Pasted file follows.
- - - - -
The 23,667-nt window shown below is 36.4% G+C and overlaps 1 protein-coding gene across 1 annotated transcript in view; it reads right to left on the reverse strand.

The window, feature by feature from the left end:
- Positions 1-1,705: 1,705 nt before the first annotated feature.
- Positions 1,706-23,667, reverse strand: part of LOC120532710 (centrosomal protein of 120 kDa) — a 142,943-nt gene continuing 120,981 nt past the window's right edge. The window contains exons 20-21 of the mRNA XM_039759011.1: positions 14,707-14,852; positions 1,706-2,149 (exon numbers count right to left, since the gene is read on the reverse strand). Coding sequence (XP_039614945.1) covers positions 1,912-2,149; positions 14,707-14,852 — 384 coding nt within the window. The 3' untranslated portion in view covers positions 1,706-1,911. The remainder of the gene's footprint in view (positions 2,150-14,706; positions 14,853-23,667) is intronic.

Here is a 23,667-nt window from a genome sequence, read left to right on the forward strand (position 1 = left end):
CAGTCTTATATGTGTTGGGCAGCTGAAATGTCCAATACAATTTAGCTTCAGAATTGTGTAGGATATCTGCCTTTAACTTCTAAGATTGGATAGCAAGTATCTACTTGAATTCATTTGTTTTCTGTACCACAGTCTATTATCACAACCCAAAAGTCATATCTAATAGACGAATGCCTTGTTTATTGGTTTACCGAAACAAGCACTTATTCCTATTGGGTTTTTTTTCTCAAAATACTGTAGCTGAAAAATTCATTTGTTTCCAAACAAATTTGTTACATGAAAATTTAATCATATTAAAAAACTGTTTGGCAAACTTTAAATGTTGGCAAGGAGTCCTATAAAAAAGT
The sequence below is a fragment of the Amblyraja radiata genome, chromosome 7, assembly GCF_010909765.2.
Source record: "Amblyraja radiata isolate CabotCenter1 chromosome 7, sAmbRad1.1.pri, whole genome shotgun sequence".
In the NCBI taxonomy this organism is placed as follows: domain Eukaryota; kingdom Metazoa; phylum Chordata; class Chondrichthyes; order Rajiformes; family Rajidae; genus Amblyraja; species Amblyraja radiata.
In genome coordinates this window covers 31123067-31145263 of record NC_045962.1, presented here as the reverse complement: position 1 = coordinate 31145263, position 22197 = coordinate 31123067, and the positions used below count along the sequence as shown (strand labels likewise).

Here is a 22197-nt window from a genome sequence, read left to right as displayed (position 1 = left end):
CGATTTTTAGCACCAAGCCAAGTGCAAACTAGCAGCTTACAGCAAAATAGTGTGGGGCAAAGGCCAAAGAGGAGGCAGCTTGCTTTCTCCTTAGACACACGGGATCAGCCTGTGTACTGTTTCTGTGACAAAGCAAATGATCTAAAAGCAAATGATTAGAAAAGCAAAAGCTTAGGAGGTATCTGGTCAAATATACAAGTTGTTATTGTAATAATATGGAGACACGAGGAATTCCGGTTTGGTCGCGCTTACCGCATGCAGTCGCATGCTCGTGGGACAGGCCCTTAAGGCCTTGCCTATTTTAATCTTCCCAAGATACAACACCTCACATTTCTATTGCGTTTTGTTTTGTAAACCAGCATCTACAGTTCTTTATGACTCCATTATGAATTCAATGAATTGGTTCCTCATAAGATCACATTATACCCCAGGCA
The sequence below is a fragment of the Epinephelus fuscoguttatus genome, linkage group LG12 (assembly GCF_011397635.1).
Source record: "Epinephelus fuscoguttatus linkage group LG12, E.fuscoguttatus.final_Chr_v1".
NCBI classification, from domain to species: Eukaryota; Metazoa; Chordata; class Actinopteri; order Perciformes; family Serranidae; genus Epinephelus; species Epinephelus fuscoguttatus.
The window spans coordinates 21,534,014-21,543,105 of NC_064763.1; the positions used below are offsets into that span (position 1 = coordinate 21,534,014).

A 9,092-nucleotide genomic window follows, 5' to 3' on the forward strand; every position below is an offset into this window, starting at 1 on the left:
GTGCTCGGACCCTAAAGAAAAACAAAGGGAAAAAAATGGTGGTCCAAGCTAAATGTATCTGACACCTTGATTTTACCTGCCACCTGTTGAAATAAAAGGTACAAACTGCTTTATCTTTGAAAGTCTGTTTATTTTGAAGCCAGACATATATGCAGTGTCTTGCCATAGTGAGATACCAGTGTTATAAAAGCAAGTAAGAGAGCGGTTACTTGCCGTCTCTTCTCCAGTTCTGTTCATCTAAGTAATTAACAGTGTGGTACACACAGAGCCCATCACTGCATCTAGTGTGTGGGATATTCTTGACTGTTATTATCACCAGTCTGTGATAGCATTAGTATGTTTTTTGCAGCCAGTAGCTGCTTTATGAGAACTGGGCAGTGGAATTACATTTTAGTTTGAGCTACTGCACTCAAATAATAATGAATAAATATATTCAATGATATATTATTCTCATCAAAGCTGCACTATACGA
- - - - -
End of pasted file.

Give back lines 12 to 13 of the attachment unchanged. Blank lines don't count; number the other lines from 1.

CGATTTTTAGCACCAAGCCAAGTGCAAACTAGCAGCTTACAGCAAAATAGTGTGGGGCAAAGGCCAAAGAGGAGGCAGCTTGCTTTCTCCTTAGACACACGGGATCAGCCTGTGTACTGTTTCTGTGACAAAGCAAATGATCTAAAAGCAAATGATTAGAAAAGCAAAAGCTTAGGAGGTATCTGGTCAAATATACAAGTTGTTATTGTAATAATATGGAGACACGAGGAATTCCGGTTTGGTCGCGCTTACCGCATGCAGTCGCATGCTCGTGGGACAGGCCCTTAAGGCCTTGCCTATTTTAATCTTCCCAAGATACAACACCTCACATTTCTATTGCGTTTTGTTTTGTAAACCAGCATCTACAGTTCTTTATGACTCCATTATGAATTCAATGAATTGGTTCCTCATAAGATCACATTATACCCCAGGCA
The sequence below is a fragment of the Epinephelus fuscoguttatus genome, linkage group LG12 (assembly GCF_011397635.1).